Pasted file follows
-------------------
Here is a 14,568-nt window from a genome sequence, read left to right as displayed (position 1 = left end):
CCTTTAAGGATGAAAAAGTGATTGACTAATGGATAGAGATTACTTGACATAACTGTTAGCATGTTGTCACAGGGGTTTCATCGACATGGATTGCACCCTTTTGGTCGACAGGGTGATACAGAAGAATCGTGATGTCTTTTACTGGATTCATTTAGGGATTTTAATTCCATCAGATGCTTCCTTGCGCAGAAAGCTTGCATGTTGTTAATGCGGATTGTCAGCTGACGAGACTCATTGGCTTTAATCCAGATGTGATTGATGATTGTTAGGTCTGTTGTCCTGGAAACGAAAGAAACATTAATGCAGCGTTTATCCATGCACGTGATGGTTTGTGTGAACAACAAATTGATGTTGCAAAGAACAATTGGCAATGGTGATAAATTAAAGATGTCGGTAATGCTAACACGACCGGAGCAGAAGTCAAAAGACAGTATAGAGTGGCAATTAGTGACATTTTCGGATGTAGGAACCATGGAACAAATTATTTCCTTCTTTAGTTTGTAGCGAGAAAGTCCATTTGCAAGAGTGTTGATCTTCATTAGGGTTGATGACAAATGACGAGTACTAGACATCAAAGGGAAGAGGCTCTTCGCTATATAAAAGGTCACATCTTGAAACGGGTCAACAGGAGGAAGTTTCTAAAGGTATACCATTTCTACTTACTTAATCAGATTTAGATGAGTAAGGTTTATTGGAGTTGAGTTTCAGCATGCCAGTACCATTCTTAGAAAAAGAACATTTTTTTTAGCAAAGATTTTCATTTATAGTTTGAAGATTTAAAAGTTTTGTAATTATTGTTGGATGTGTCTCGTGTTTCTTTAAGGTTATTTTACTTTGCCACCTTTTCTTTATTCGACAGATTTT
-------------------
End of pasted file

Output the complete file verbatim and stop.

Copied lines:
Here is a 14,568-nt window from a genome sequence, read left to right as displayed (position 1 = left end):
CCTTTAAGGATGAAAAAGTGATTGACTAATGGATAGAGATTACTTGACATAACTGTTAGCATGTTGTCACAGGGGTTTCATCGACATGGATTGCACCCTTTTGGTCGACAGGGTGATACAGAAGAATCGTGATGTCTTTTACTGGATTCATTTAGGGATTTTAATTCCATCAGATGCTTCCTTGCGCAGAAAGCTTGCATGTTGTTAATGCGGATTGTCAGCTGACGAGACTCATTGGCTTTAATCCAGATGTGATTGATGATTGTTAGGTCTGTTGTCCTGGAAACGAAAGAAACATTAATGCAGCGTTTATCCATGCACGTGATGGTTTGTGTGAACAACAAATTGATGTTGCAAAGAACAATTGGCAATGGTGATAAATTAAAGATGTCGGTAATGCTAACACGACCGGAGCAGAAGTCAAAAGACAGTATAGAGTGGCAATTAGTGACATTTTCGGATGTAGGAACCATGGAACAAATTATTTCCTTCTTTAGTTTGTAGCGAGAAAGTCCATTTGCAAGAGTGTTGATCTTCATTAGGGTTGATGACAAATGACGAGTACTAGACATCAAAGGGAAGAGGCTCTTCGCTATATAAAAGGTCACATCTTGAAACGGGTCAACAGGAGGAAGTTTCTAAAGGTATACCATTTCTACTTACTTAATCAGATTTAGATGAGTAAGGTTTATTGGAGTTGAGTTTCAGCATGCCAGTACCATTCTTAGAAAAAGAACATTTTTTTTAGCAAAGATTTTCATTTATAGTTTGAAGATTTAAAAGTTTTGTAATTATTGTTGGATGTGTCTCGTGTTTCTTTAAGGTTATTTTACTTTGCCACCTTTTCTTTATTCGACAGATTTT